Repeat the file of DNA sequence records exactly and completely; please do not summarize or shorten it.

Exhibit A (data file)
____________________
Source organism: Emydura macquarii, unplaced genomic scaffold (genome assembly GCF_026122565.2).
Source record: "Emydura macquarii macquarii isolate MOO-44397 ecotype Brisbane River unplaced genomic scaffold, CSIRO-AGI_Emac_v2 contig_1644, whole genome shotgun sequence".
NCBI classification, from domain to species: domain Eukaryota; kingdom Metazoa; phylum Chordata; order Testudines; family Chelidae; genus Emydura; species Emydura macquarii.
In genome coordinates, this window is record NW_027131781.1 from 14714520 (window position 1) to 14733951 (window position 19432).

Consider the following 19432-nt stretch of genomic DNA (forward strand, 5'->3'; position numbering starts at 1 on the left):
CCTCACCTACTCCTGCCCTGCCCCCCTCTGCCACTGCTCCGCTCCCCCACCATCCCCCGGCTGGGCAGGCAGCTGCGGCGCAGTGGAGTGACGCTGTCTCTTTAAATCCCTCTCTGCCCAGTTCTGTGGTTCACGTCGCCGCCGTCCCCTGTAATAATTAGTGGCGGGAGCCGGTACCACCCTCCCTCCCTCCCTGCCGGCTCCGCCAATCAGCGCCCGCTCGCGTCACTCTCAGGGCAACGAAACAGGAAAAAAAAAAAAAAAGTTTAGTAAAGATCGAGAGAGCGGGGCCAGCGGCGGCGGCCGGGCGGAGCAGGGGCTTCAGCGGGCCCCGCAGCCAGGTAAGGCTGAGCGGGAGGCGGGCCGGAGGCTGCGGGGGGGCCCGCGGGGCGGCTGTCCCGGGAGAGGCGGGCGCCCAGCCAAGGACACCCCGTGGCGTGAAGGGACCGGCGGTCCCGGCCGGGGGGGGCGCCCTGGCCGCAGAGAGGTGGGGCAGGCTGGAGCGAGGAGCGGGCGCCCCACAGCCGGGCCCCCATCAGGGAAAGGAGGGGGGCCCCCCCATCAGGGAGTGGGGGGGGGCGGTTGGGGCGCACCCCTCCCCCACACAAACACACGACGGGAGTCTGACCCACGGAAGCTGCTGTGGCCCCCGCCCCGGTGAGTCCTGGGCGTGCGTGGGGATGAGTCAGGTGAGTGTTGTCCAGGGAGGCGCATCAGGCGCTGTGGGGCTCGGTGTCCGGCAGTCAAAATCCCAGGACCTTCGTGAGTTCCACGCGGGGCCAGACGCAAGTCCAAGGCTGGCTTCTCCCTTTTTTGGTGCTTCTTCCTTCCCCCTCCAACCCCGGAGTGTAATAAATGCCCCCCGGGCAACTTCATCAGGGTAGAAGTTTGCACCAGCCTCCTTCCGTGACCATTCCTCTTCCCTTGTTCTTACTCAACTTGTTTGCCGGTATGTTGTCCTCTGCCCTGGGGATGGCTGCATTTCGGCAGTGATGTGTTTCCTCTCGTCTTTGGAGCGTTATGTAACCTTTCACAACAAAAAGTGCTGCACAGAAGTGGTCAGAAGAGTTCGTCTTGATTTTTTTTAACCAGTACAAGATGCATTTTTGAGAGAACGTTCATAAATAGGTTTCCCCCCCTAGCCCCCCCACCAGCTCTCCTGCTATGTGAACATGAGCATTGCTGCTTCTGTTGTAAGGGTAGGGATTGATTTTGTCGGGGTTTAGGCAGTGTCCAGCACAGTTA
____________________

Source organism: Emydura macquarii, unplaced genomic scaffold (genome assembly GCF_026122565.2).
Source record: "Emydura macquarii macquarii isolate MOO-44397 ecotype Brisbane River unplaced genomic scaffold, CSIRO-AGI_Emac_v2 contig_1644, whole genome shotgun sequence".
NCBI classification, from domain to species: domain Eukaryota; kingdom Metazoa; phylum Chordata; order Testudines; family Chelidae; genus Emydura; species Emydura macquarii.
In genome coordinates, this window is record NW_027131781.1 from 14714520 (window position 1) to 14733951 (window position 19432).

Consider the following 19432-nt stretch of genomic DNA (forward strand, 5'->3'; position numbering starts at 1 on the left):
CCTCACCTACTCCTGCCCTGCCCCCCTCTGCCACTGCTCCGCTCCCCCACCATCCCCCGGCTGGGCAGGCAGCTGCGGCGCAGTGGAGTGACGCTGTCTCTTTAAATCCCTCTCTGCCCAGTTCTGTGGTTCACGTCGCCGCCGTCCCCTGTAATAATTAGTGGCGGGAGCCGGTACCACCCTCCCTCCCTCCCTGCCGGCTCCGCCAATCAGCGCCCGCTCGCGTCACTCTCAGGGCAACGAAACAGGAAAAAAAAAAAAAAAGTTTAGTAAAGATCGAGAGAGCGGGGCCAGCGGCGGCGGCCGGGCGGAGCAGGGGCTTCAGCGGGCCCCGCAGCCAGGTAAGGCTGAGCGGGAGGCGGGCCGGAGGCTGCGGGGGGGCCCGCGGGGCGGCTGTCCCGGGAGAGGCGGGCGCCCAGCCAAGGACACCCCGTGGCGTGAAGGGACCGGCGGTCCCGGCCGGGGGGGGCGCCCTGGCCGCAGAGAGGTGGGGCAGGCTGGAGCGAGGAGCGGGCGCCCCACAGCCGGGCCCCCATCAGGGAAAGGAGGGGGGCCCCCCCATCAGGGAGTGGGGGGGGGCGGTTGGGGCGCACCCCTCCCCCACACAAACACACGACGGGAGTCTGACCCACGGAAGCTGCTGTGGCCCCCGCCCCGGTGAGTCCTGGGCGTGCGTGGGGATGAGTCAGGTGAGTGTTGTCCAGGGAGGCGCATCAGGCGCTGTGGGGCTCGGTGTCCGGCAGTCAAAATCCCAGGACCTTCGTGAGTTCCACGCGGGGCCAGACGCAAGTCCAAGGCTGGCTTCTCCCTTTTTTGGTGCTTCTTCCTTCCCCCTCCAACCCCGGAGTGTAATAAATGCCCCCCGGGCAACTTCATCAGGGTAGAAGTTTGCACCAGCCTCCTTCCGTGACCATTCCTCTTCCCTTGTTCTTACTCAACTTGTTTGCCGGTATGTTGTCCTCTGCCCTGGGGATGGCTGCATTTCGGCAGTGATGTGTTTCCTCTCGTCTTTGGAGCGTTATGTAACCTTTCACAACAAAAAGTGCTGCACAGAAGTGGTCAGAAGAGTTCGTCTTGATTTTTTTTAACCAGTACAAGATGCATTTTTGAGAGAACGTTCATAAATAGGTTTCCCCCCCTAGCCCCCCCACCAGCTCTCCTGCTATGTGAACATGAGCATTGCTGCTTCTGTTGTAAGGGTAGGGATTGATTTTGTCGGGGTTTAGGCAGTGTCCAGCACAGTTA